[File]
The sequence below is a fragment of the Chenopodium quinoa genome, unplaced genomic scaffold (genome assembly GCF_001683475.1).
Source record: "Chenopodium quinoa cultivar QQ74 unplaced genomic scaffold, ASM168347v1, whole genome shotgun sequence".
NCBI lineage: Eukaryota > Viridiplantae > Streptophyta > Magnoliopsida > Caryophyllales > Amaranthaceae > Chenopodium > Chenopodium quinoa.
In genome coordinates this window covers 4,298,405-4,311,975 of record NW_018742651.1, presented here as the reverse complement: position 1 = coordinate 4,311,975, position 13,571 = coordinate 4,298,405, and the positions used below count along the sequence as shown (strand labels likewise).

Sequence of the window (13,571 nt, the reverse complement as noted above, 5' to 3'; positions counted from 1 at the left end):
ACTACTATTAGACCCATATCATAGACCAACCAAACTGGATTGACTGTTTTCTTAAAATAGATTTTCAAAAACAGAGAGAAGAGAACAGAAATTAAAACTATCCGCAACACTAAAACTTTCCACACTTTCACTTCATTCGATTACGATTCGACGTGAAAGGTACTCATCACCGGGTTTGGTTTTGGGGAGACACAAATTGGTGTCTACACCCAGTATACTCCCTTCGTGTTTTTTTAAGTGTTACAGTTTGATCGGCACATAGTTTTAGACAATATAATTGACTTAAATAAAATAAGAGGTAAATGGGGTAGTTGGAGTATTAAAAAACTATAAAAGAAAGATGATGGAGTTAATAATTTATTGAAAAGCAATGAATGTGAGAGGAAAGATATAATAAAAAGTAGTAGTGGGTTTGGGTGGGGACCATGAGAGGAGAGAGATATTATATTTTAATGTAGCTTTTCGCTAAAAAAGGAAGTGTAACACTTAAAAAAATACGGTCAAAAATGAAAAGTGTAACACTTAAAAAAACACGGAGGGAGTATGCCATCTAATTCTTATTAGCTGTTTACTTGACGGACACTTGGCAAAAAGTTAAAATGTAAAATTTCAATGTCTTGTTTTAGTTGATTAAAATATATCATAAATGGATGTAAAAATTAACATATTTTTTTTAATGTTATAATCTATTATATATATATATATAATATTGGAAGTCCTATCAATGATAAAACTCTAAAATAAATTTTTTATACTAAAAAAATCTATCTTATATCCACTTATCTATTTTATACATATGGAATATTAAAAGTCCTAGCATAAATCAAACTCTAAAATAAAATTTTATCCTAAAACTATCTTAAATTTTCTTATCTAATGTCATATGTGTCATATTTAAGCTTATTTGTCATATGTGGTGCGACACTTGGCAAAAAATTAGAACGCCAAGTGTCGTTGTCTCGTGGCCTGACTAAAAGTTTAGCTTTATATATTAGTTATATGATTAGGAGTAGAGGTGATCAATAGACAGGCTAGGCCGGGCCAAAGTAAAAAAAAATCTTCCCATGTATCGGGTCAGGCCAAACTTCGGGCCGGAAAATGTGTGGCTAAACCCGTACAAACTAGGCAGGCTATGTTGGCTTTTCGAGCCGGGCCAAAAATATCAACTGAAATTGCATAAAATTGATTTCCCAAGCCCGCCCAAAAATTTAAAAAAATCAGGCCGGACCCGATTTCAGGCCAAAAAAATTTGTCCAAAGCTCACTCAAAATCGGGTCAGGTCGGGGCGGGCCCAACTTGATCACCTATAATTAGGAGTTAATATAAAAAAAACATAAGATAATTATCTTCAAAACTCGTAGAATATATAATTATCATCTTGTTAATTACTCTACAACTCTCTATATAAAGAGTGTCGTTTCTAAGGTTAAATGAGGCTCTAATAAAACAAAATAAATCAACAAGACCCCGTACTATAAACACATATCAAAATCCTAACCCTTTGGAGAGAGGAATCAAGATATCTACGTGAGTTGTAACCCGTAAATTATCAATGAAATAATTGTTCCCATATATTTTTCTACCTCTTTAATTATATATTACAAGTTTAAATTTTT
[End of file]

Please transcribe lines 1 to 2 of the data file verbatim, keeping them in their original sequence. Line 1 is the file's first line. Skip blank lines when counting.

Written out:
The sequence below is a fragment of the Chenopodium quinoa genome, unplaced genomic scaffold (genome assembly GCF_001683475.1).
Source record: "Chenopodium quinoa cultivar QQ74 unplaced genomic scaffold, ASM168347v1, whole genome shotgun sequence".